HANDS trembling, the old man, supported by his walking stick, stepped forward to the war memorial and laid a wreath.

His medals gleaming in the low evening sun, he straightened himself up, and saluted, as if still on duty, 75 years on.

He stared forward as the haunting wail of bagpipes filled Bishop Auckland Market Place, perhaps thinking of the friends and comrades who did not make it back.

Now 94, Tom Robson, like so many others, was just a teenager when he fought to help free western Europe from Nazi tyranny.

He served as a corporal with the 59th Staffordshire Reconnaissance Regiment, and arrived in Normandy two weeks after D-Day.

The 19-year-old narrowly escaped with his life after coming under attack from both the Germans and the Americans in the space of half an hour.

He said: “Two American planes appeared and they came down the road and bombed us.

“We used our identification signals, yellow smoke and yellow squares of silk, but they went right down the road, banked and came right round again and machine-gunned us. The man in front of us died.

“I lifted my head up as they came down on us and you could see the rounds ricocheting off the road. I thought that would be it.”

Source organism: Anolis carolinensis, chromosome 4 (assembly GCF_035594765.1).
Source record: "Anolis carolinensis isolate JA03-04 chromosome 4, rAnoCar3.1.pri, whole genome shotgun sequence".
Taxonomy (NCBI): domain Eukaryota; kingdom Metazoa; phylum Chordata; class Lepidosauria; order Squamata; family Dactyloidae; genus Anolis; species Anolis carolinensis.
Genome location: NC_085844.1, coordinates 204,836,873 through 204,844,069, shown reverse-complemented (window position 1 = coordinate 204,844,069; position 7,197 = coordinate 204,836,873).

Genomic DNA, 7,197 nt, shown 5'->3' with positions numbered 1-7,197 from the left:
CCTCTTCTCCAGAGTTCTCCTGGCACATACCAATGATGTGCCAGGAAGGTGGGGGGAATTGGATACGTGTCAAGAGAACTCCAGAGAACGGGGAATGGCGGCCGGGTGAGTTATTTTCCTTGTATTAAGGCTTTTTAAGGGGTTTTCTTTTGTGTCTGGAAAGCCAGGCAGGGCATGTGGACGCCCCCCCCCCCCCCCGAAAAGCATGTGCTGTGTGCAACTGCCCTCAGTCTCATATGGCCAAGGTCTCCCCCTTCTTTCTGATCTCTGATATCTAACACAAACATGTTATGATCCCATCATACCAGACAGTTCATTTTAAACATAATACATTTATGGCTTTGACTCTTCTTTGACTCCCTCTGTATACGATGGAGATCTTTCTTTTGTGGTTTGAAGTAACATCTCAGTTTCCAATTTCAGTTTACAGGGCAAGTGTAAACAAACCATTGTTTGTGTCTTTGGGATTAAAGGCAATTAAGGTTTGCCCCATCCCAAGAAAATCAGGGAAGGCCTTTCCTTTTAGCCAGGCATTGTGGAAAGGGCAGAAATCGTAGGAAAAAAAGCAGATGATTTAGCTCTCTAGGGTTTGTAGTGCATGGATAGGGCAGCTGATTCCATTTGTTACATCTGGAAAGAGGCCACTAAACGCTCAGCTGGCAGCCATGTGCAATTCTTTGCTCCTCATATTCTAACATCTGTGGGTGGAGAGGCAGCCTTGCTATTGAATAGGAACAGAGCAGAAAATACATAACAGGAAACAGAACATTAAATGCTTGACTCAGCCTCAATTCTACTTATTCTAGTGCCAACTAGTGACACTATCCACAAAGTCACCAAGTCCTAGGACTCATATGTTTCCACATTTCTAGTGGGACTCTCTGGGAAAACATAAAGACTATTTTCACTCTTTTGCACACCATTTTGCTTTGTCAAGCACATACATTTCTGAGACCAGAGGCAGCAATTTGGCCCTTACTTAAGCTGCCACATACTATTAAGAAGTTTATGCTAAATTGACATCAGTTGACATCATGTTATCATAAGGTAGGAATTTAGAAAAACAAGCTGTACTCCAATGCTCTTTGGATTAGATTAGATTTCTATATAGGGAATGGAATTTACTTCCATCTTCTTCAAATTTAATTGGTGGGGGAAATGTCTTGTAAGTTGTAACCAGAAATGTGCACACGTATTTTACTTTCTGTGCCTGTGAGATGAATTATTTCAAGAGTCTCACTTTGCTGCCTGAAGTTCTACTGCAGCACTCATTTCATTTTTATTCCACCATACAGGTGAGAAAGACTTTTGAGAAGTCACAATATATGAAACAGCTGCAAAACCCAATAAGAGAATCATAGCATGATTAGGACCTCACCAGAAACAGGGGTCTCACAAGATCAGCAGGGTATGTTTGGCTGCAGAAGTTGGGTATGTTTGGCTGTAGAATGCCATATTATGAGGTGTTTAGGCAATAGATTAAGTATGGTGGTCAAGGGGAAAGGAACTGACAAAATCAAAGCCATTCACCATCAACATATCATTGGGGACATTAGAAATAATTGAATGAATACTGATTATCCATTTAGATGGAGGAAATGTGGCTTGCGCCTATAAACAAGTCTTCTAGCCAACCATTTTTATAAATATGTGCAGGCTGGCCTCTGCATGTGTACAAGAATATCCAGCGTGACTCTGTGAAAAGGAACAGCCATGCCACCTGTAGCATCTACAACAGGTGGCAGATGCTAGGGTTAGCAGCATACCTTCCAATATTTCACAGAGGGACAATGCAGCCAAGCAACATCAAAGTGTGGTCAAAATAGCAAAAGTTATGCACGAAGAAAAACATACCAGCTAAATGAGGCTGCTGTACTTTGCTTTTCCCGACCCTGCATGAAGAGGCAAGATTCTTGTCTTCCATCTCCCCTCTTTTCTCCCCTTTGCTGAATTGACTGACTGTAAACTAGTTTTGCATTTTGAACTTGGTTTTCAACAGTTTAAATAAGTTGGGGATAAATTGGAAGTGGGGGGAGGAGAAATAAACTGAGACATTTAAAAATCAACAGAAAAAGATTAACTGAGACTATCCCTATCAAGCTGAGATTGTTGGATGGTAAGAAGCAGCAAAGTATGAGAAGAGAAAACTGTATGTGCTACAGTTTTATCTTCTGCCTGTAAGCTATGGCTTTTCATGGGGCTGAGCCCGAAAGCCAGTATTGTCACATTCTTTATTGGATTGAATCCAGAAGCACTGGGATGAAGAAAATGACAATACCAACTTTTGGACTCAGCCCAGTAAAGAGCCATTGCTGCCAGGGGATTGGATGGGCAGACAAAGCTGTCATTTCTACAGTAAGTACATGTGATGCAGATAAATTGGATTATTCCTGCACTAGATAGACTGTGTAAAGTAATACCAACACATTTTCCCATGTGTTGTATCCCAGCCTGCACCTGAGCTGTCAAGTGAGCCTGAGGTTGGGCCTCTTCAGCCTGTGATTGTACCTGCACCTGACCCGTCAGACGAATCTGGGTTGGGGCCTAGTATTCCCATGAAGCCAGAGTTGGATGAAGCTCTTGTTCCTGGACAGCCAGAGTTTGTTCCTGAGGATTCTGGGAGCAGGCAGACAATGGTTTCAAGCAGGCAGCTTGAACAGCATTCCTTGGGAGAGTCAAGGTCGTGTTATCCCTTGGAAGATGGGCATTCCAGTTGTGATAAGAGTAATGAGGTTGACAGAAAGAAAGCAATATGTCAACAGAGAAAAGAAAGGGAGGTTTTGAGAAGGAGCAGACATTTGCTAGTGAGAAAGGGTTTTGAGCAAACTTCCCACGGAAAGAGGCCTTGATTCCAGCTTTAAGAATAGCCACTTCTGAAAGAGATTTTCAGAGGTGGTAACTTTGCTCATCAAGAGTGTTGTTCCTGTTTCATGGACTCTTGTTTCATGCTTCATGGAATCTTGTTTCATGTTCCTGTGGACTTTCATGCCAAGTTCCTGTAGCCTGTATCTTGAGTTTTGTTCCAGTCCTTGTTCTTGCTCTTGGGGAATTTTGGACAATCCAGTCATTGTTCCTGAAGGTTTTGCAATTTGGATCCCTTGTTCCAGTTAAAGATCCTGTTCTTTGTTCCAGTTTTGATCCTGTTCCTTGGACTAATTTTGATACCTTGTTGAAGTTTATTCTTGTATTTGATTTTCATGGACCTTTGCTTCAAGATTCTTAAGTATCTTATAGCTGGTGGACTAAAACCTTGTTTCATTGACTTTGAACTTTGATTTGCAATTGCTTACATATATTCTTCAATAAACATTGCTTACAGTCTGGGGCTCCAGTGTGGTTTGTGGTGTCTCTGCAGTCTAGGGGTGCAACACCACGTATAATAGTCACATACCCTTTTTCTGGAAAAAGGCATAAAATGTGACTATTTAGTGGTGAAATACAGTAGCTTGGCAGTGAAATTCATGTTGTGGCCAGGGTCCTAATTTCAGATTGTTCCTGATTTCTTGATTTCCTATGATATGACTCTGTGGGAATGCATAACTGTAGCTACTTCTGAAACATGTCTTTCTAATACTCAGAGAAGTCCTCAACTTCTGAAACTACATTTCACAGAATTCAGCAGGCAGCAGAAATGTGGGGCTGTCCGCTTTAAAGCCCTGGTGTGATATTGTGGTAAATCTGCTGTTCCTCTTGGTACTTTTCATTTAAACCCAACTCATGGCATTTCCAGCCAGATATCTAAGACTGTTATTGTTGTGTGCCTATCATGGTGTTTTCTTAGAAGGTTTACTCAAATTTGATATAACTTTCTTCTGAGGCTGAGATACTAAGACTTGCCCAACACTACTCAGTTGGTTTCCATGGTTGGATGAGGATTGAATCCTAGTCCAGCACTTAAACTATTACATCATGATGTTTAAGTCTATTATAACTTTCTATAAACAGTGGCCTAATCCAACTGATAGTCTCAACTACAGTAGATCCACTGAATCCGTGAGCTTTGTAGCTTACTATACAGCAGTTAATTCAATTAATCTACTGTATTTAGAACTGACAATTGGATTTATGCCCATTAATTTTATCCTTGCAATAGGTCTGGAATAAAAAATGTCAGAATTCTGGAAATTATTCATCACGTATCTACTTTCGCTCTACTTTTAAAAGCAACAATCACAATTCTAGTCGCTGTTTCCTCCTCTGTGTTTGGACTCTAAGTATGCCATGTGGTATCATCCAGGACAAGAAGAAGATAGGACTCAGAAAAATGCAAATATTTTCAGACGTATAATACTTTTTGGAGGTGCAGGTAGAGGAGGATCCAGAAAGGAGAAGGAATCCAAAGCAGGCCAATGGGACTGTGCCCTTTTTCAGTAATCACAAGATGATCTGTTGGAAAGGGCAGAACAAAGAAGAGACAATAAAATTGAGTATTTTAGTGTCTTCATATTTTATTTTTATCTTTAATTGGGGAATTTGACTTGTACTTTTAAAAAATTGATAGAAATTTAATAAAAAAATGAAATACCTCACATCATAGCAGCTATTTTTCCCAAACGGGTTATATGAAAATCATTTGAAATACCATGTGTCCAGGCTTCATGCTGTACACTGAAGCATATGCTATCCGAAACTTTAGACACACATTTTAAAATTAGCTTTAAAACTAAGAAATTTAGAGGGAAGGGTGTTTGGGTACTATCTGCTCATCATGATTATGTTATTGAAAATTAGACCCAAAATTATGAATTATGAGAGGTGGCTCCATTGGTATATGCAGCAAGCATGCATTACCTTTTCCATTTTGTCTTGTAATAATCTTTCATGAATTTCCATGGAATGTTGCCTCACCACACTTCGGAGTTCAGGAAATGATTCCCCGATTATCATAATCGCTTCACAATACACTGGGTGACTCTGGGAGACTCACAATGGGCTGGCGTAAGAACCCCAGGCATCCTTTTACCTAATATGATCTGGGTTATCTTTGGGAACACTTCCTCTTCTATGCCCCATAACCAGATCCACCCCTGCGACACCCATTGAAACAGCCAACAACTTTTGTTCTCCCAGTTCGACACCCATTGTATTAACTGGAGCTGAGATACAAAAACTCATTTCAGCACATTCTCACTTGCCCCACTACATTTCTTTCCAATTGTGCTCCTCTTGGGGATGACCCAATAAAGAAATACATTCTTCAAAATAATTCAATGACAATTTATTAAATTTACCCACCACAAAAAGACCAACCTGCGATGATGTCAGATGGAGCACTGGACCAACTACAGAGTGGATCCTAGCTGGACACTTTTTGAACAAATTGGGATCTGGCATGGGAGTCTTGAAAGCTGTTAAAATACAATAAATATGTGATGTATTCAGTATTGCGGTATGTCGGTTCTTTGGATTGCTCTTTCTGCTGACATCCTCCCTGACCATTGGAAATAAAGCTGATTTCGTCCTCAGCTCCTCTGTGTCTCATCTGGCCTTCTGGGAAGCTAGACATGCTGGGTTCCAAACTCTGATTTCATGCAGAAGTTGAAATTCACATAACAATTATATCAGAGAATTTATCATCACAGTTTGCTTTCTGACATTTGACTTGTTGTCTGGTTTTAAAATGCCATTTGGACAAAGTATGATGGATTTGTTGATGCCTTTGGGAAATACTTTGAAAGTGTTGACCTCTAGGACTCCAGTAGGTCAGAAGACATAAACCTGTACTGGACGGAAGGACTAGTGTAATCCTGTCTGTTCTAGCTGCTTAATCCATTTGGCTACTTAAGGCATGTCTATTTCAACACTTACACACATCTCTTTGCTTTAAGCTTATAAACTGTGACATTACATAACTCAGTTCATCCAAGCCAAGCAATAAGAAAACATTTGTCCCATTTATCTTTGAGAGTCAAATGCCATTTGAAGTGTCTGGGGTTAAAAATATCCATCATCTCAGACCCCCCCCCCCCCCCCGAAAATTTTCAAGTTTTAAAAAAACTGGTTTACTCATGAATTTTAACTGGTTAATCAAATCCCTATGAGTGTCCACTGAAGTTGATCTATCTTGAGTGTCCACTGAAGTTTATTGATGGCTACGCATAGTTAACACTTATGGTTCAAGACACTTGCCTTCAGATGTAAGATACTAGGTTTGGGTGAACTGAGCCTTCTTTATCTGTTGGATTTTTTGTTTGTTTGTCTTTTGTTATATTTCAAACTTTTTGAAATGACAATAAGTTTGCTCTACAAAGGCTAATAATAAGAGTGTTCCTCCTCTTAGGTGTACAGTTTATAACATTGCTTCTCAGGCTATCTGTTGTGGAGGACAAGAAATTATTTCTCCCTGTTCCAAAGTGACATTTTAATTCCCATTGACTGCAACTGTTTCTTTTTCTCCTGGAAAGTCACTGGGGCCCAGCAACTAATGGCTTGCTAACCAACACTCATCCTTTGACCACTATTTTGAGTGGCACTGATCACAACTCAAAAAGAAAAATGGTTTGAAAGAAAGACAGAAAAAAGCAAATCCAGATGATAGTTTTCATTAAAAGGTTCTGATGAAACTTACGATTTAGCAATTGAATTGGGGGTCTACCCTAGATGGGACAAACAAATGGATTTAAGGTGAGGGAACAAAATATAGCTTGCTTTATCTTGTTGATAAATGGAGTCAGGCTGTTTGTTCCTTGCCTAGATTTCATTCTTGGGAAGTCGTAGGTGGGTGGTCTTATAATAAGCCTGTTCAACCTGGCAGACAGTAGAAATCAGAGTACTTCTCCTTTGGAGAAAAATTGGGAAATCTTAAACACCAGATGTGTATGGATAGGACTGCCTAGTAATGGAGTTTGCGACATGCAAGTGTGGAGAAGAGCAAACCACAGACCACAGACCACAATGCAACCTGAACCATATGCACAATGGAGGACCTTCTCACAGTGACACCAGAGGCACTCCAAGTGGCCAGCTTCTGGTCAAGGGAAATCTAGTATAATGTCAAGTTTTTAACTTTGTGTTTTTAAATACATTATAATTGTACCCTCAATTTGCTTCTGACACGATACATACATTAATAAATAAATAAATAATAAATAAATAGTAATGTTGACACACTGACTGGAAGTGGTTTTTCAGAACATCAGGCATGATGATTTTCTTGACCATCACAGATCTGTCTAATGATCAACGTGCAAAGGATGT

Taking cover from a mortar attack in an orchard shortly afterwards he had another lucky escape.

Mr Robson said: “I was under a big apple tree when a big bomb landed above me. I was showered in dust and bits of branches but I think the blast went out rather than down.

“The driver ran round from the back of the carrier and he had been hit in the shoulder and also further down his back.

“That was twice in half an hour I had escaped with my life and I knew then that somebody was looking after me.”

After the war, Mr Robson, from Bishop Auckland, served with the Territorial Army and became a social worker with Durham County Council.

On Wednesday evening, around 100 people gathered from 6.30pm for the moving D-Day commemoration service.

Standards from The Royal British Legion, SSAFA, DLI Association, Malay and Borneo veterans and REME Association were displayed with music from Bishop Auckland Pipes and Drums.

The melancholy bars of The Last Post from Durham Light Infantry buglers preceded a two-minute silence during which the crowd contemplated the thousands who laid down their lives fighting fascism in northern France.

The event was organised by Michael Donne, chairman of SSAFA Durham, who organised the event with his wife, Ruth Wright, treasurer of SSAFA Wear Valley and secretary of the Bishop Auckland Royal British Legion.

Afterwards people approached Mr Robson to shake his hand, thanking him, and his generation, for the sacrifices they made to secure future freedoms.

Mr Robson said: “It is very important that we remember, because you don’t want it to happen again.”